A cyber-safety expert has explained a new sextortion scam targeting teenage males.
Sunrise host Monique Wright was outraged to learn of a new sextortion scam targeting teenage boys, as cybersecurity experts issued an urgent new warning for parents to be on the lookout.
The mother-of-three became furious during a chat with cybersecurity expert Susan McLean on Friday.
WATCH THE VIDEO ABOVE: Monique Wright outraged over online scam targeting teenage boys.
Susan joined Monique at Brekky Central, explaining how kids are being extorted by predators online — they exchange nudes with the teen only to then demand money to not publicly release the private images.
“I found this just so concerning, particularly now in the holidays when kids are spending more time online,” a clearly outraged Mon said.
“So with the extortion attempts, they might just ask for $10 — so something that a teenage boy or any kid might be able to get access to — they get $10 from a thousand kids, that becomes very profitable for these disgraceful extortionists.”
Susan agreed, explaining how the scam mostly targets teenage boys — with predators impersonating attractive young women to make the initial connection.
“The (fake) account will look like it’s a very attractive young girl of a similar age then the young boy will take the connection — they accept a friend request — then the chat will start,” Susan explained.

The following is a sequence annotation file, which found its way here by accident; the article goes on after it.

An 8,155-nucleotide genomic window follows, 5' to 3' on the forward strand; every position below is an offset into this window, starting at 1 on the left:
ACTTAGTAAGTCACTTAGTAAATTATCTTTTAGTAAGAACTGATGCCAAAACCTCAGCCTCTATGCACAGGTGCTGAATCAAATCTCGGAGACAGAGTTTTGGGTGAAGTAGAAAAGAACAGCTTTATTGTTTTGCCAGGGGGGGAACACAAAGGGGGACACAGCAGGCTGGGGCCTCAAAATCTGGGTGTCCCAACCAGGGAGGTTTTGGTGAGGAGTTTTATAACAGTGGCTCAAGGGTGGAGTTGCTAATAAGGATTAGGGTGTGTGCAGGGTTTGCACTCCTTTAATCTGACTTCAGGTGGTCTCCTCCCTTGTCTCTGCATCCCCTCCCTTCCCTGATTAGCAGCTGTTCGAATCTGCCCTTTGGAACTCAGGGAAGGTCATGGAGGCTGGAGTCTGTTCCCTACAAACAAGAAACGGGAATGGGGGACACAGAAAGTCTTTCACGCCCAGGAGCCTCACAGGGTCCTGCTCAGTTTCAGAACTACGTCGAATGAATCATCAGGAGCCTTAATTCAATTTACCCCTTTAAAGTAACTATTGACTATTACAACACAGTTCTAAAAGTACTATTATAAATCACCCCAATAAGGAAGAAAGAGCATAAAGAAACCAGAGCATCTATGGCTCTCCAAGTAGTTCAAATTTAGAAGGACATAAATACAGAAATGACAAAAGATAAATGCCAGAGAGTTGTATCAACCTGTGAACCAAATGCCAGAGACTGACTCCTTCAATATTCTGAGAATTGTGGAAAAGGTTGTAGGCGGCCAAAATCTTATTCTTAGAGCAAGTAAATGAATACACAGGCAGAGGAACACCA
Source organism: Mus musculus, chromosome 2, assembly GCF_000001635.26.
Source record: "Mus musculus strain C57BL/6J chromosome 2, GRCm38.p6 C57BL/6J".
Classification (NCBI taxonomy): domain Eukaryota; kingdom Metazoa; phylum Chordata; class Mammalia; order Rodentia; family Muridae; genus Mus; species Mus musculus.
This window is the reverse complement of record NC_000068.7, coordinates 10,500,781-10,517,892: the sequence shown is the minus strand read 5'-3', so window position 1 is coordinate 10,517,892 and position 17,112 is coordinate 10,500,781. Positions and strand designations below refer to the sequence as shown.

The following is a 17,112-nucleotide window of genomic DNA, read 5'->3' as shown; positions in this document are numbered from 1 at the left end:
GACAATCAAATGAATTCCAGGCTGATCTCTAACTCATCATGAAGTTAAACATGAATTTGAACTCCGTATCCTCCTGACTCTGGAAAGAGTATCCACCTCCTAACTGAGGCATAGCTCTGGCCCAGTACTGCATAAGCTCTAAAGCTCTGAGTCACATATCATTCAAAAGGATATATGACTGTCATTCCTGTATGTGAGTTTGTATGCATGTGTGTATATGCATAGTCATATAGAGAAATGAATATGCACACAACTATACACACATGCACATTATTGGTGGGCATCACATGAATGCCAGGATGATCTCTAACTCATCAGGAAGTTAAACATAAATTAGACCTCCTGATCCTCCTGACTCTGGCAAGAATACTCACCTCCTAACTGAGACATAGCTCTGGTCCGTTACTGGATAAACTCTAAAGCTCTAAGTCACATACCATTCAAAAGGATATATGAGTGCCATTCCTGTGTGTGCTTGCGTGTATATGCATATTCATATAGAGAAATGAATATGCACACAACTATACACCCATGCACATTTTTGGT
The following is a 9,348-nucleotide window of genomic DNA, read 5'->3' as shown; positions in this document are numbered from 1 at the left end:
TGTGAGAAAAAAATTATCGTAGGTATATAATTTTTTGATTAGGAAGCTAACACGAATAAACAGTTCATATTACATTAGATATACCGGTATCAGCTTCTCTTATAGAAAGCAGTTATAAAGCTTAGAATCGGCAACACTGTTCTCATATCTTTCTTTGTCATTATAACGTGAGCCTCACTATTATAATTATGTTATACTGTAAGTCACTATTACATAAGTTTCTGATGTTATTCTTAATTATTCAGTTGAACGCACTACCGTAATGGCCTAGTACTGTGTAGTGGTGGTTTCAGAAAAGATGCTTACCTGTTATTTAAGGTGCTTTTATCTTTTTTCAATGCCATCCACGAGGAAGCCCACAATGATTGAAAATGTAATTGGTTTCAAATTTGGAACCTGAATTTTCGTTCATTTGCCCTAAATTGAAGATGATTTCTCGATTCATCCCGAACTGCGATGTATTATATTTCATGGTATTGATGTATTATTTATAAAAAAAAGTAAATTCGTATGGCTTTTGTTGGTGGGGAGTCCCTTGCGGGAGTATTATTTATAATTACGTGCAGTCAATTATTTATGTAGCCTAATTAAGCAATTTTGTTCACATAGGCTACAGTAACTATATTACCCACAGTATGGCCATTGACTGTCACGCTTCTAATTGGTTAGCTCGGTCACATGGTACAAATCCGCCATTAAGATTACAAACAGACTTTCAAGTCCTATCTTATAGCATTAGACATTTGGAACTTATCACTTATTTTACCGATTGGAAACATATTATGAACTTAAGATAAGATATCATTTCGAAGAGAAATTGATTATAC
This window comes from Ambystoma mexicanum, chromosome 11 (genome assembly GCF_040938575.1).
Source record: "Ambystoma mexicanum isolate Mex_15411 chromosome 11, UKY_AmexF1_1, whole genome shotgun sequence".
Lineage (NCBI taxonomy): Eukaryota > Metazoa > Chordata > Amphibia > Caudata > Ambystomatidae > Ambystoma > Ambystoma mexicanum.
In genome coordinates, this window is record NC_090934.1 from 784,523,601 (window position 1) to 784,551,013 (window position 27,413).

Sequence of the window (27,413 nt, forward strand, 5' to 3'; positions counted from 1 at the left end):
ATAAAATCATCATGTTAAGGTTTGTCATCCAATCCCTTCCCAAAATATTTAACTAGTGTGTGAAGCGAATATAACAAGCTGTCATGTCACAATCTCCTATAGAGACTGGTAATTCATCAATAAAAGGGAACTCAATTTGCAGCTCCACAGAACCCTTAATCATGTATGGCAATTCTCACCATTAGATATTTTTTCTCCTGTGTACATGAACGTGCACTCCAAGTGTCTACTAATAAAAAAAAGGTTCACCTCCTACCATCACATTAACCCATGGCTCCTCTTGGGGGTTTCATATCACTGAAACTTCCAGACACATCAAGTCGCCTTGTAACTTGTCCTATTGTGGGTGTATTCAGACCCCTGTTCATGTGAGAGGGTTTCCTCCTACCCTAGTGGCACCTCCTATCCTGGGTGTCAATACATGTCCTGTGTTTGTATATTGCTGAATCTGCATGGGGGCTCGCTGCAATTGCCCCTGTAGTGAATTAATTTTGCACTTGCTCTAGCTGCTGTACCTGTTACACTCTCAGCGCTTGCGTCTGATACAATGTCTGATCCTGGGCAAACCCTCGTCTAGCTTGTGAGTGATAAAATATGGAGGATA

Susan said most boys don’t request a nude photo. Instead, the fake account will send a nude with the implied pressure to send a naked or partially naked photo back.
“(The boy) gets very excited that he got a photo and then the pressure is to send one back. Once the offender has that sexual image of the young person, the extortion starts.
“These are unemployed criminal gangs — even $10 is a good day of work for them.
“(But) they will start high. They will ask for two, three, four, five thousand dollars,” Susan said.
The cyber expert said she knew of a young Adelaide man who paid out a staggering $3,000 to get his photos back — money he was saving to buy a car.
“They’ll barter you down and they will, as you say, take $10 be it an iTunes card or some other way of transferring the money,” Susan said of most of the scammers.
Kids Helpline warned last year about 78 per cent of contact from young males was those distressed at being threatened with the release of intimate images.
“What we are seeing through contacts to Kids Helpline is increasing cases of teenage boys who are highly distressed after being threatened with the release of intimate images if they don’t hand over, in some instances, thousands of dollars,” CEO Tracy Adams said.